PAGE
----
Orientation: This study aimed to discover how context, Micro-Aggressions and Whiteness impact on the professional identity negotiation of Engineers from Previously Disadvantaged Groups construct and negotiate their professional identity in the South African context.
Purpose of the Study: This study focussed on the construction and negotiation of professional identity of Engineers within the South African context. Specifically, the study focussed on Engineers that form part of historically disadvantaged race groups. The study focussed on the significance of contexts, such as culture, socio-economic status, history, organisations etc, in the development of professional identity. The concept of Whiteness was also studied, along with the impact racial micro-aggressions.
Motivation for the Study: This research provided a place for Engineers from historically disadvantaged race groups to tell their stories. The aim of the research was to explore the barriers that Micro-Aggressions, Context and Whiteness pose to professional identity negotiation in the South African context, and provide suggestions to overcome the impact of these barriers.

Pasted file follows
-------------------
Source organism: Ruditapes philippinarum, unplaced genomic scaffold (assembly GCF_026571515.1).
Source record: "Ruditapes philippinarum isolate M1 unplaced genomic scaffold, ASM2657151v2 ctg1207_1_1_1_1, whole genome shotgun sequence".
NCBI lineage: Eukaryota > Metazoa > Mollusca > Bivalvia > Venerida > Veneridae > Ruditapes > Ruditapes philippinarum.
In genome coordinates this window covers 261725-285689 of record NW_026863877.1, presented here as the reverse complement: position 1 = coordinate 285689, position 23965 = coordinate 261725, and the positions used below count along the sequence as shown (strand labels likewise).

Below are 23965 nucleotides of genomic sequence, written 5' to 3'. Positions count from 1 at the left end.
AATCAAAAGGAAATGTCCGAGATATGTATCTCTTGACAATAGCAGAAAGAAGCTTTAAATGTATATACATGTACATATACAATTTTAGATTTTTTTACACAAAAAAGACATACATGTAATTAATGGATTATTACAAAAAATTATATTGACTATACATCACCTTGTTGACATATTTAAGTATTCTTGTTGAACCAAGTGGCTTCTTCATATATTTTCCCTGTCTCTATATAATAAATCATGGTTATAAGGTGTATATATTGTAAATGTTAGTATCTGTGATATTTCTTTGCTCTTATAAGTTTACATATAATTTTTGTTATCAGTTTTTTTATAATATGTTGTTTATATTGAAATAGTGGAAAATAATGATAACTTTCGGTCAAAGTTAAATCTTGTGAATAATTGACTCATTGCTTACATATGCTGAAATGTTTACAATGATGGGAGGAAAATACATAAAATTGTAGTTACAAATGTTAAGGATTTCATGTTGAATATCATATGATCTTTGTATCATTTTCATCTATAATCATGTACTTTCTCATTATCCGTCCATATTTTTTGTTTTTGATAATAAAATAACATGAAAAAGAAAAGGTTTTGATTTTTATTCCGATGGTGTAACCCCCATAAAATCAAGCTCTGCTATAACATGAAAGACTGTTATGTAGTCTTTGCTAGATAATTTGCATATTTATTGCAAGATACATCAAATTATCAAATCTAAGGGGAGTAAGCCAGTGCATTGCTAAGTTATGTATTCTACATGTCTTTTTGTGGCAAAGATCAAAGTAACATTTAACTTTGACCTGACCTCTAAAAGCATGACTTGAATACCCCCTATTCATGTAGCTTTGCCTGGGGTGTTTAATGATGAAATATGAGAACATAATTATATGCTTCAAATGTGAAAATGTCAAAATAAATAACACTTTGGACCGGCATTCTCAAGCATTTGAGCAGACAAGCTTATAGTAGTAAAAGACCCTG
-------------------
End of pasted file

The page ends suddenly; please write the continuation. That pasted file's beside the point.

Research design, approach and method: This research makes use of a qualitative research design and a multiple case study method was used. Semi-structured interviews were used, and the question “tell me your story” was raised to each participant. The results were analysed in terms of narrative and a thematic analysis. Five Engineers took part in this study.
Main Findings: Context, on the Macro, Meso and Micro level, plays a regulatory role in professional identity development. Whiteness and racial micro-aggressions are prevalent in South African organisations. Practical Implications: Although organisations are focussing on BBEEE and transformation, many structural and contextual factors can impact on the professional identity negotiation of Engineers from historically disadvantaged groups. Very little beyond what is currently being addressed through these policies is done to support professionals of colour. This can impact on professional development, skills transfer and talent retention in organisations.
Contribution / Value Add: The study expands on current knowledge of professional identity and intends to make the theory relevant to South African context. The results of this study aim to help organisations to understand the many different factors that could play a regulatory factor in professional identity development in the South African context. Through this understanding, strategies to eradicate these barriers can be implemented and the profession of Engineering could ultimately become more accessible.
Dissertation (MCom)--University of Pretoria, 2019.